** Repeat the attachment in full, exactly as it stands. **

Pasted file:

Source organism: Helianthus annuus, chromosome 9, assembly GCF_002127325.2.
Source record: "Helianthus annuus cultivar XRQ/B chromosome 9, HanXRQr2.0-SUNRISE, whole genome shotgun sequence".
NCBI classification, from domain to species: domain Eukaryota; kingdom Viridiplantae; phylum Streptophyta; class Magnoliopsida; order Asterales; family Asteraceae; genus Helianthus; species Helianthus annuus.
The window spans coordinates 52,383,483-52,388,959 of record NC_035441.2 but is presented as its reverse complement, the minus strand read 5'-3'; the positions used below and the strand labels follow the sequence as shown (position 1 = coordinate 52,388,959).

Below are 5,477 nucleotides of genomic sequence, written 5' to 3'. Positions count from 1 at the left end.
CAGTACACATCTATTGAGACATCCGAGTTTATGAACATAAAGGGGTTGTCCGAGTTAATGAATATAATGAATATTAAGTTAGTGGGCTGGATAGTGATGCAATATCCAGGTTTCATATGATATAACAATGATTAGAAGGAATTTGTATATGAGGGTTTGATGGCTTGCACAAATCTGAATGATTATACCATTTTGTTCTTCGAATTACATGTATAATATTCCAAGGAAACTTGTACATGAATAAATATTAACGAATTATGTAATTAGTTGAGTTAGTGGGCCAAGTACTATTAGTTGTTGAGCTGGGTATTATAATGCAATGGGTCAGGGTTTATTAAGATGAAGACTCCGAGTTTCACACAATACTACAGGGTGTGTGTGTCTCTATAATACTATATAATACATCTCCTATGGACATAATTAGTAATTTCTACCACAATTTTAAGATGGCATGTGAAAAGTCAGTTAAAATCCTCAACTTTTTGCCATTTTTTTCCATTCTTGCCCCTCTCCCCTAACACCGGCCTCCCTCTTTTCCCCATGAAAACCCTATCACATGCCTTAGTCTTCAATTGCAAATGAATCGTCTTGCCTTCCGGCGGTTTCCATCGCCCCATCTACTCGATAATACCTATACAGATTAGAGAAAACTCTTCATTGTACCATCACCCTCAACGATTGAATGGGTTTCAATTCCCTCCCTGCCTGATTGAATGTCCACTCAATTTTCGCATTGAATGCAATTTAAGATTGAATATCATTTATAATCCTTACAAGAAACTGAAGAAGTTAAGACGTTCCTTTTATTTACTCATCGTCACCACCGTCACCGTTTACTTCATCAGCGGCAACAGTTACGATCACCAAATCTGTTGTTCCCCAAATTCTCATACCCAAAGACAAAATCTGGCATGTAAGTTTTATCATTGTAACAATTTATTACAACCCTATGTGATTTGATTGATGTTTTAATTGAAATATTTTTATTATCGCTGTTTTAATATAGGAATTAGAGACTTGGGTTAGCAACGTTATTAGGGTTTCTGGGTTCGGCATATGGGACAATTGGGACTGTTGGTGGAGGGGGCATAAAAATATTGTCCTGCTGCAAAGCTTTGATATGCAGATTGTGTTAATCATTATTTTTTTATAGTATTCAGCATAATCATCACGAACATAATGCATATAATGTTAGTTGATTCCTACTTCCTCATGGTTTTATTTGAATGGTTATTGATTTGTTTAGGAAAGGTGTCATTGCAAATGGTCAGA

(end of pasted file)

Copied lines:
Source organism: Helianthus annuus, chromosome 9, assembly GCF_002127325.2.
Source record: "Helianthus annuus cultivar XRQ/B chromosome 9, HanXRQr2.0-SUNRISE, whole genome shotgun sequence".
NCBI classification, from domain to species: domain Eukaryota; kingdom Viridiplantae; phylum Streptophyta; class Magnoliopsida; order Asterales; family Asteraceae; genus Helianthus; species Helianthus annuus.
The window spans coordinates 52,383,483-52,388,959 of record NC_035441.2 but is presented as its reverse complement, the minus strand read 5'-3'; the positions used below and the strand labels follow the sequence as shown (position 1 = coordinate 52,388,959).

Below are 5,477 nucleotides of genomic sequence, written 5' to 3'. Positions count from 1 at the left end.
CAGTACACATCTATTGAGACATCCGAGTTTATGAACATAAAGGGGTTGTCCGAGTTAATGAATATAATGAATATTAAGTTAGTGGGCTGGATAGTGATGCAATATCCAGGTTTCATATGATATAACAATGATTAGAAGGAATTTGTATATGAGGGTTTGATGGCTTGCACAAATCTGAATGATTATACCATTTTGTTCTTCGAATTACATGTATAATATTCCAAGGAAACTTGTACATGAATAAATATTAACGAATTATGTAATTAGTTGAGTTAGTGGGCCAAGTACTATTAGTTGTTGAGCTGGGTATTATAATGCAATGGGTCAGGGTTTATTAAGATGAAGACTCCGAGTTTCACACAATACTACAGGGTGTGTGTGTCTCTATAATACTATATAATACATCTCCTATGGACATAATTAGTAATTTCTACCACAATTTTAAGATGGCATGTGAAAAGTCAGTTAAAATCCTCAACTTTTTGCCATTTTTTTCCATTCTTGCCCCTCTCCCCTAACACCGGCCTCCCTCTTTTCCCCATGAAAACCCTATCACATGCCTTAGTCTTCAATTGCAAATGAATCGTCTTGCCTTCCGGCGGTTTCCATCGCCCCATCTACTCGATAATACCTATACAGATTAGAGAAAACTCTTCATTGTACCATCACCCTCAACGATTGAATGGGTTTCAATTCCCTCCCTGCCTGATTGAATGTCCACTCAATTTTCGCATTGAATGCAATTTAAGATTGAATATCATTTATAATCCTTACAAGAAACTGAAGAAGTTAAGACGTTCCTTTTATTTACTCATCGTCACCACCGTCACCGTTTACTTCATCAGCGGCAACAGTTACGATCACCAAATCTGTTGTTCCCCAAATTCTCATACCCAAAGACAAAATCTGGCATGTAAGTTTTATCATTGTAACAATTTATTACAACCCTATGTGATTTGATTGATGTTTTAATTGAAATATTTTTATTATCGCTGTTTTAATATAGGAATTAGAGACTTGGGTTAGCAACGTTATTAGGGTTTCTGGGTTCGGCATATGGGACAATTGGGACTGTTGGTGGAGGGGGCATAAAAATATTGTCCTGCTGCAAAGCTTTGATATGCAGATTGTGTTAATCATTATTTTTTTATAGTATTCAGCATAATCATCACGAACATAATGCATATAATGTTAGTTGATTCCTACTTCCTCATGGTTTTATTTGAATGGTTATTGATTTGTTTAGGAAAGGTGTCATTGCAAATGGTCAGA